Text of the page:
- by Bryan Veldboom - updated on 9/21/2021
A remote car starter is a great way to help keep you warm on those cold winter mornings. Just press the button on your fob and your vehicle's engine turns over. Sounds simple right? Unfortunately, like with all automotive systems, a remote starter can sometimes go awry. Here are some useful troubleshooting tips for when your remote starter refuses to work.
1. Remote Isn't Being Used Properly
Different brand starters have different starting procedures. Some remotes require only a single push of the button, while others require two. Then there are remotes that require you to hold the button down for several seconds in order to start the engine. If your remote starter isn't working, be sure that you're using the remote properly.
2. Check Your Fob Battery
If your remote starter system isn't working properly, try replacing the battery in your fob. You can find replacement key fob batteries at Batteries Plus. Most remote starter fobs run on 2032 lithium coin cell batteries.
3. Vehicle is Not in Park
This one may seem obvious, but if your vehicle is not in "Park" your remote starter will not work.
4. Your Key Fob is in the Car
If your vehicle's regular key fob is stored in the vehicle, the remote start won't work. Take the fob out of the vehicle and try using your remote start again.
5. Too Many Remote Start Attempts
If you use your remote start twice in quick succession, the system will not work. You can fix this by getting into the vehicle, inserting the key into the ignition and turning it to "ON" then "OFF" again. After doing that, get back out of the vehicle and try using the remote start again.
6. Check the Hood
All remote starters come equipped with a safety feature that prevents them from operating if someone is working under the hood. A hood pin switch or tilt switch will let your vehicle know if the hood is unlatched and prevent the remote starter from operating. If you're having issues with your remote starter, make sure that your hood is securely latched.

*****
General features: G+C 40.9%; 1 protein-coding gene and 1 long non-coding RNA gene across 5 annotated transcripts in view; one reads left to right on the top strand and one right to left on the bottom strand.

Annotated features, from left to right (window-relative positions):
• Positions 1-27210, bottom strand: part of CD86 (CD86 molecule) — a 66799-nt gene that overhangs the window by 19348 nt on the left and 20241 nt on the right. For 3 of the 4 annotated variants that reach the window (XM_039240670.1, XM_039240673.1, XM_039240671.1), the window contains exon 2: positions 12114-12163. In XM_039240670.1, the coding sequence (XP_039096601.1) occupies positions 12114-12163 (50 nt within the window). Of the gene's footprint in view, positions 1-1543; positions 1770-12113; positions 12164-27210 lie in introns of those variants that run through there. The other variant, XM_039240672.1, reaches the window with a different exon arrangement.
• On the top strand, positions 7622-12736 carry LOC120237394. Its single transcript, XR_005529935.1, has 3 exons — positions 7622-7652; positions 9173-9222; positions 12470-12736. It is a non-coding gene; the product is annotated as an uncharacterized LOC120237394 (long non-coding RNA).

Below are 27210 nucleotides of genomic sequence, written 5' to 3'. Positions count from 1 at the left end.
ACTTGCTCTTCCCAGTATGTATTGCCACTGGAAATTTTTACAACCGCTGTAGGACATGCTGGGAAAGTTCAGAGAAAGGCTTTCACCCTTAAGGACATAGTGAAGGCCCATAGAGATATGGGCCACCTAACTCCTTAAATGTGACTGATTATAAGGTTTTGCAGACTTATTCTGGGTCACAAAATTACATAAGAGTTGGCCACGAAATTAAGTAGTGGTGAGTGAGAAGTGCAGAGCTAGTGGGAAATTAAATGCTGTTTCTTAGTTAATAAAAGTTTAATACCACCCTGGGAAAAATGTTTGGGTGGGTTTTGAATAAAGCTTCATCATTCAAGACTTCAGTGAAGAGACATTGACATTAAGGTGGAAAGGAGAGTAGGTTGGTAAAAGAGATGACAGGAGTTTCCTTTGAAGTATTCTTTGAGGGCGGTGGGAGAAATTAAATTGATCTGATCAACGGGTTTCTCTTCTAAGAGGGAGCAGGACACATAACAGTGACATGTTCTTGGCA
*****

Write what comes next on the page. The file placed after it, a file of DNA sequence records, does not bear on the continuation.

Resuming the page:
It's also possible that the pin or tilt switch itself has become broken or disconnected. If this is the case, you can have it replaced at most mobile electronics stores.
7. Hazard Lights are On
If your hazard lights are turned on, it will prevent your remote starter from working. Turn them off and your starter should function properly.
8. Coolant and Oil Pressure
If the coolant temperature in your vehicle is too high or the oil pressure is too low, your remote starter system will be disabled. Allow the vehicle to cool down for five to ten minutes and then check your coolant and oil levels again. Add coolant or oil if necessary before trying the restart again.
9. Your Remote Starter is in Valet Mode
Many remote starter systems have a safety feature called "valet mode" which temporarily disables the remote starting capabilities. Valet mode is typically engaged by pressing a combination of buttons on the remote. You can usually tell if this mode is engaged by paying attention to your vehicle's parking lights. If they don't flash when locking or unlocking your doors with the remote starter controller, you're probably in valet mode. Disengage this mode and your remote starter should work fine.
10. Remote Starter Switch is Off
While many systems feature the valet mode mentioned above, others feature a remote starter switch that will disable the remote starter system. In the course of normal operation, this switch will often get bumped to "OFF." Typically, this switch can be found under your dashboard or in one of the vehicle's fuse boxes. Once you locate it, all you have to do is flip the switch back to "ON" and your system should work normally again.
Batteries Plus is your car and truck headquarters. Visit our automotive page for a large selection of batteries, headlight bulbs, accessories and more. Batteries Plus also offers a number of vehicle services, such as free battery testing, battery installation and key fob programming. Visit us online or stop into your nearest location today.
Want to know more? Visit the Batteries Plus blog for more informative articles, including "How Do You Keep a Car Battery from Dying When Not in Use?"